Lake Roosevelt is being held at a level about 47 feet below the full mark while maintnenace is completed on the drum gates that hold the water back when the lake is full.
The Bureau of Reclamation, which operates Grand Coulee Dam, reports the lake will likely remain below 1,255 feet above sea level until May 10.
The water forecast for the Columbia River drainage above Grand Coulee Dam, from April to August this year, is estimated to 82.5 percent of normal, so the maximum level allowed for flood control right now would actually be 1,283.3 feet, less than 7 feet below spilling over.
But such flood control elevations are the maximum elevations allowed to ensure enough room in the lake for the spring runoff. Actual elevations may be lower “based on power demand, unforeseen power emergencies, changes in weather events, maintenance on the dam, etc,” the bureau explains on its website.
The level of Lake Roosevelt has already dropped to to a level not predicted until March, in a forecast put out in mid-January, 2015.
On Friday, Jan. 30, the lake surface was at about 1,276 feet above sea level, which will put out of reach several boat launches on the lake, but certainly not all. (See the list below).
The deepest access is offered at the Spring Canyon launch near Grand Coulee.
The U.S. Bureau of Reclamation, which operates Grand Coulee Dam, which controls the lake, had published an estimate of the lake level drop this year showing a flood control schedule that would have still held the level at full pool until the end of February and eventually dropping to about 1,243 in April, not as far down as in 2014. But factors including weather and power demand can be hard to predict.
MINIMUM BOAT LAUNCH ELEVATIONS
Crescent Bay 1265′
Spring Canyon 1222′
Keller Ferry 1229′
Hansen Harbor 1253′
Jones Bay 1266′
Lincoln Mill 1245′
Hawk Creek 1281′
Seven Bays 1227′
Fort Spokane 1247′
Porcupine Bay 1243′
Hunters Camp 1230′
Bradbury Beach 1251′
Kettle Falls 1234′
Marcus Island 1281′
North Gorge 1280′
Snag Cove 1277′
French Rocks 1265′
Napoleon Bridge 1280′
China Bend 1277′
With Lake Roosevelt about 4 feet from being full, the Bureau of Reclamation expects the lake to rise starting July 3 by up to a half foot each day through the weekend.
Filling the lake lifts accumulated debris off the shores and into the water where it can be dangerous to boaters.
The Bureau of Reclamation is advising people camping along the Lake Roosevelt shoreline over the July 4 weekend to be aware of potential dangers that could exist due to rapidly rising lake levels.
“When camping along the shoreline, it is recommended that tents and other belongings be kept well away from the water’s edge,” said Public Affairs Officer Lynne Brougher. “Although the lake is a popular vacation spot, it is also a working reservoir that supplies water for hydroelectric facilities at Grand Coulee Dam which can result in rapid fluctuations.”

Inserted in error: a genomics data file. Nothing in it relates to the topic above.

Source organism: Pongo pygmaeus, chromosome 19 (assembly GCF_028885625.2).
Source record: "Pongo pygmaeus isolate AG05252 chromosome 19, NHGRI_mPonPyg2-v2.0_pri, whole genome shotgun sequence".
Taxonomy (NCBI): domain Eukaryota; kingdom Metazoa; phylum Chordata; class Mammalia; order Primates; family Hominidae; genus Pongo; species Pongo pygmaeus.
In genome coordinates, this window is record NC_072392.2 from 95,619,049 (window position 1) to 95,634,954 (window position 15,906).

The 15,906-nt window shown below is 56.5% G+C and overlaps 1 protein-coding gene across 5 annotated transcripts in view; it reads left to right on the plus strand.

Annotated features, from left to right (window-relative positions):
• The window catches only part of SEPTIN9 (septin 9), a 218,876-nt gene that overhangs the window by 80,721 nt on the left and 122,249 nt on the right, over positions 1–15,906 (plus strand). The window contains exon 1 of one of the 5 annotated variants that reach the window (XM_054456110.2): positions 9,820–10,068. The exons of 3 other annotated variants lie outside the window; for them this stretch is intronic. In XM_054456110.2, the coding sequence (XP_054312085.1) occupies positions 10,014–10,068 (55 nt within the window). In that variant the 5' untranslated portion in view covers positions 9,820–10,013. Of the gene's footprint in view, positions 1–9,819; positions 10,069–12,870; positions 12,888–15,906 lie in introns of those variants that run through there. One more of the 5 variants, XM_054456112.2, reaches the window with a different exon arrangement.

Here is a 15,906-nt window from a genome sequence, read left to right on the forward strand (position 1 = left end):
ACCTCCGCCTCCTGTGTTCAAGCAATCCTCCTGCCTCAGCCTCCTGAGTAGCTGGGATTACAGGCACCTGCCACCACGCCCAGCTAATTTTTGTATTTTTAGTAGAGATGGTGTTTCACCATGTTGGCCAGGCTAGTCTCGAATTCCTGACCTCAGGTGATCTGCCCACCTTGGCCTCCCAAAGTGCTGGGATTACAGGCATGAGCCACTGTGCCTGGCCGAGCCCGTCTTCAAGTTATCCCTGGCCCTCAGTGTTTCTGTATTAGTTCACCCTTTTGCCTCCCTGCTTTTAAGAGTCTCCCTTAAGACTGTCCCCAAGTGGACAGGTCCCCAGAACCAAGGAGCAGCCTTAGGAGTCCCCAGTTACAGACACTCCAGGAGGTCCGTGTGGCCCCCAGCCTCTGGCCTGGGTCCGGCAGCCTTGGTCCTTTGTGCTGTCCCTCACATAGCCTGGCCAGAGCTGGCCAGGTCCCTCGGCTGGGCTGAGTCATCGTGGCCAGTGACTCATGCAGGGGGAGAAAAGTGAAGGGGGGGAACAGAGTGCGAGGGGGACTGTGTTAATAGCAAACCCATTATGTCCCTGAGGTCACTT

Brougher says campsites that are too close to the water’s edge could potentially become flooded and boats that are not properly anchored or secured could drift out into the lake and become a safety hazard.
Reclamation must adhere to the court-ordered 2008/2010 FCRPS Biological Opinion requiring the lake to be at the full pool elevation of 1,290 feet above sea level between late June and early July. It was at 1,286 feet above sea level Tuesday evening.
There’s so much happening in the Grand Coulee Dam Area this Memorial Day weekend, it’s hard to know where to start.
Isle of Flags
But rightfully, that has to be an annual service called the Isle of Flags. It’s a tribute to local veterans who’ve passed on, but anybody from anywhere would find this simple, 40-minute ceremony overlooking Lake Roosevelt to be inspiring. More than 500 U.S. flags will fly in tribute at Spring Canyon Cemetery, along with those about to be dedicated.
The Isle of Flags ceremony starts at 11 a.m. Monday.
Cleatis Lacy Memorial Bull Riding and Wild Horse Race
Saturday, May 24 at 4 p.m. at the site of the best rodeo in the state, cheers will echo off the the coulee wall as cowboys take on the toughest 8 seconds in all of sports, riding bulls who know how to throw them like rag dolls. This event will also feature a wild horse race in which teams of three try to harness, saddle and ride through barrels horse so spirited they refuse to be “broke” in the old cowboy sense of the word. Admission is $10, or $8 for students. Kids under 10 get in free. And if you don’t have your kids with you, feel free to watch from the Ridge Riders’ whiskey and beer garden.
Largest laser show in North America debuts Saturday at 10 p.m.
On Saturday night at 10 p.m., the U.S. Bureau of Reclamation will debut its new laser light show on the face of Grand Coulee Dam. At more than a mile wide and as high as the Washington Monument, it’s the largest laser light show in North America. And it’s free.
This new show features all-new content on the history of the Columbia River, its people, the dam and its effects on the region and nation. The production and equipment to show it cost $1.6 million and replaces the original show that ran for 25 years.
I’ve seen some preview clips on the Internet, but I’m not going to post them here. Those do the show a disservice, because you cannot get the same effect reducing a mile-wide spectacle to a tiny screen. Just come and see it. The best place to watch it is at the Visitor Center at the dam or in the park just below the VC. But below is photo of people watching the show that ran for 25 years.